And then there were the women in my own life – especially my mother and my sister. My mom would help me build on the things that I’m good at, and overcome the things I was bad at. In school, for example, my handwriting was terrible, and my mother would sit with me for what felt like an eternity, every night, to help me practice. Now obviously writing is a useful part of my job! I also loved English in school, and that came from having a mother who was an avid reader. It was through books that she would bring all of sorts of smart female characters into our home.
Q: What do you think about creating Barbie dolls in the likeness of Savannah and Hoda? Did you have a chance to talk to them about the experience at this year’s Women of the Year Awards?
A: They were just so happy. There was so much joy! I loved it too because I’m a journalist and an editor. I watch Savannah and Hoda every morning on “The Today Show,” and one of the things that I admire about the two of them together is not only that they are the first women co-hosts in the 66-year history of the show and are breaking the mold. But as a team, both on air and in person, they lift each other up. Hoda and Savannah are so encouraging and supportive of one another.
Q: From your perch as editor-in-chief at Glamour, how do you shine a light on inspiring women? Is it a lens that is “always on” as you navigate the world?
A: Every day I think about how we can highlight the struggles of women and girls and make sure they get a voice. Whether that is helping somebody that’s known, like [fashion model and Shero] Ashley Graham, using her platform to talk more about body positivity and size inclusiveness, or finding those stories that you haven’t heard of before. For example, we honored Betty Reid Soskin, a 97-year-old park ranger who has been fighting her whole life, and particularly now in her later years, to make sure we remember African American women’s contributions to World War II.
As Glamour editors, empowering women and highlighting their stories drives us to come to work every day.
Q: A central theme in the conversation at the Glamour Women of the Year Summit was about confidence. How did you cultivate confidence in your life?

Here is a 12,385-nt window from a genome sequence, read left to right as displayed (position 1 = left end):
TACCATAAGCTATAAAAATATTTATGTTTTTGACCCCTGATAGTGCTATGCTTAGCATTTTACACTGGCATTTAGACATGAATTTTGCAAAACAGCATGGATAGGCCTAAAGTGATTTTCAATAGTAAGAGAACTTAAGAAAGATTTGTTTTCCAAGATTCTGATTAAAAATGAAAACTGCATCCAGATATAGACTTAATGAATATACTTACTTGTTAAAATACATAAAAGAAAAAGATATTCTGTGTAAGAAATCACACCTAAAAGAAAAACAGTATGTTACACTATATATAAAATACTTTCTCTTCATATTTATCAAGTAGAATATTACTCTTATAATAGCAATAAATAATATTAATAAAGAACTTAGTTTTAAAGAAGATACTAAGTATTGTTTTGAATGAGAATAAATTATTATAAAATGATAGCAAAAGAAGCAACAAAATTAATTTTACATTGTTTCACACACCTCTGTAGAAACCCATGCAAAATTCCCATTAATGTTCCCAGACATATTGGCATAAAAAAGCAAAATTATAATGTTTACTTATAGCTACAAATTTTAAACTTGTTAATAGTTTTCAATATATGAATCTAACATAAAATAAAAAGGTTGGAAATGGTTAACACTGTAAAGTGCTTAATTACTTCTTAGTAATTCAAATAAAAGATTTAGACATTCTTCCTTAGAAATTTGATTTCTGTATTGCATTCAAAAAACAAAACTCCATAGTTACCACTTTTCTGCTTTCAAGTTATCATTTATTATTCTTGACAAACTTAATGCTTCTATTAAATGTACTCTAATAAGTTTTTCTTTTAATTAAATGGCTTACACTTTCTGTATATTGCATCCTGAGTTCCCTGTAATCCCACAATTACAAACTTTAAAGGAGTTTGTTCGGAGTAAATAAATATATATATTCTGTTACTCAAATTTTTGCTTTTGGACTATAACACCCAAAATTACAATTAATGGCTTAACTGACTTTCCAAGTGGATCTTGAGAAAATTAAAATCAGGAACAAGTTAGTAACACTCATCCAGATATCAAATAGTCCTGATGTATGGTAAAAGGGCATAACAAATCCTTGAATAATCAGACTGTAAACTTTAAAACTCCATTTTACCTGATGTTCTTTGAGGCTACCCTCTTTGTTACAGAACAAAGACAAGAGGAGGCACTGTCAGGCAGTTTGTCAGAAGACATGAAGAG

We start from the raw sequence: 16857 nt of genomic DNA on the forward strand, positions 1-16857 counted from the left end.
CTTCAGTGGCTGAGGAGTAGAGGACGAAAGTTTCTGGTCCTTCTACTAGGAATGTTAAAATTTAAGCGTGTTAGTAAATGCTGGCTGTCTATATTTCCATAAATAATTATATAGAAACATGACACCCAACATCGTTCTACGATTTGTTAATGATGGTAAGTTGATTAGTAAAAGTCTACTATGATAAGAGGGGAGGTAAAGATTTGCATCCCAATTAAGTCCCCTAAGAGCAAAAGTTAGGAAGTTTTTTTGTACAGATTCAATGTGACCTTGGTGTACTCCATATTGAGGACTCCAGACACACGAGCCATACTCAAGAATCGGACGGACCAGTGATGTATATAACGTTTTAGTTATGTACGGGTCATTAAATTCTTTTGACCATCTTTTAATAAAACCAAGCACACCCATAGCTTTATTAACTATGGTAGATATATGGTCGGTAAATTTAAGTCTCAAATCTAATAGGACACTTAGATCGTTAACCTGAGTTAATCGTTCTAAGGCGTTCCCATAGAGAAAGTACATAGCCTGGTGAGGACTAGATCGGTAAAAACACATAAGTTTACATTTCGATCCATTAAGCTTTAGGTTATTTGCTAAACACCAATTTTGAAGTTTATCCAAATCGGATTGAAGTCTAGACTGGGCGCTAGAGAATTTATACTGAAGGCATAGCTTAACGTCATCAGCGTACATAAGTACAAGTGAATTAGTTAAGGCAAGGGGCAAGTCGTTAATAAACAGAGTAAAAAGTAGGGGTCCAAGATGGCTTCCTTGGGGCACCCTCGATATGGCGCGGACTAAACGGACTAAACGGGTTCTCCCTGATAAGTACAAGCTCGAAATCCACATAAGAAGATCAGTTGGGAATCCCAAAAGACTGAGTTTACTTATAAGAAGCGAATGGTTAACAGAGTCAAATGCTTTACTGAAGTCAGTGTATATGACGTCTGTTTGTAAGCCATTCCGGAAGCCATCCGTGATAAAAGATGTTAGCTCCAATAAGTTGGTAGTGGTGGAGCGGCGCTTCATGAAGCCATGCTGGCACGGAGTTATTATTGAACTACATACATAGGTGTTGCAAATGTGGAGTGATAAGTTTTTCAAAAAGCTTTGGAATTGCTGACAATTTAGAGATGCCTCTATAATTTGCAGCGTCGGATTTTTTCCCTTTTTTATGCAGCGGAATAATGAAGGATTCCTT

A: I think that confidence is in your voice, and confidence is conveyed by what you’re doing. Personally, I think that there are often times when young women, young girls and young men get imposter syndrome. You just have to drive through that and say, “I know what I’m doing, what I’m here to do, and what my job is today” – and not let anything hold you back.
I do a lot of public speaking now, and even to this day, I think I have to get over the first sentence or two, and then I’m okay. It’s also always good to have cheerleaders and some positive reinforcement, especially if you do falter in confidence. Peers or parents or friends can give you the boost you need.
Q: At the Glamour event, Mindy Kaling said that growing up she’d watch movies and television and there was no one who looked like her. Finally, she realized, “Why not me?” What were your thoughts about that statement?
A: I loved that. I think that “Why not me?” is a great rallying cry for young women. There are so many new opportunities in media and entertainment and science and every industry that young women should be saying, “Why not me? Why can’t I be the first person to build a house on the moon? Why can’t I?”
Q: How do you think the question “Why not me?” applies to Barbie Sheroes?
A: It absolutely applies. Look at the award winning fencer [and Barbie Shero] Ibtihaj Muhammad. She shows young girls that you can be any religion, you can excel in a sport that’s historically male. She actually wrote a piece for Glamour this year which was really, really popular. It was about how she suffers from anxiety before every tournament. You look at her and think, “This woman has won all these awards, and she suffers from anxiety?” We had so many readers reach out to us to say that hearing a famous athlete describe her own anxiety before she goes into a big tournament made them feel so much more comfortable with their experiences with anxiety.
When you think about the Sheroes, there’s something super authentic and accessible about them. Whether it’s Ashley Graham, who is breaking the barriers for body positivity, or Ibtihaj for athletes, or two famous television anchors. They’re huge, huge, huge accomplishments, but there’s something about the Sheroes that feels like they could also be your friend.
I love that the Sheroes are at the top of their respective fields, but they also could be you or me, or I could be them.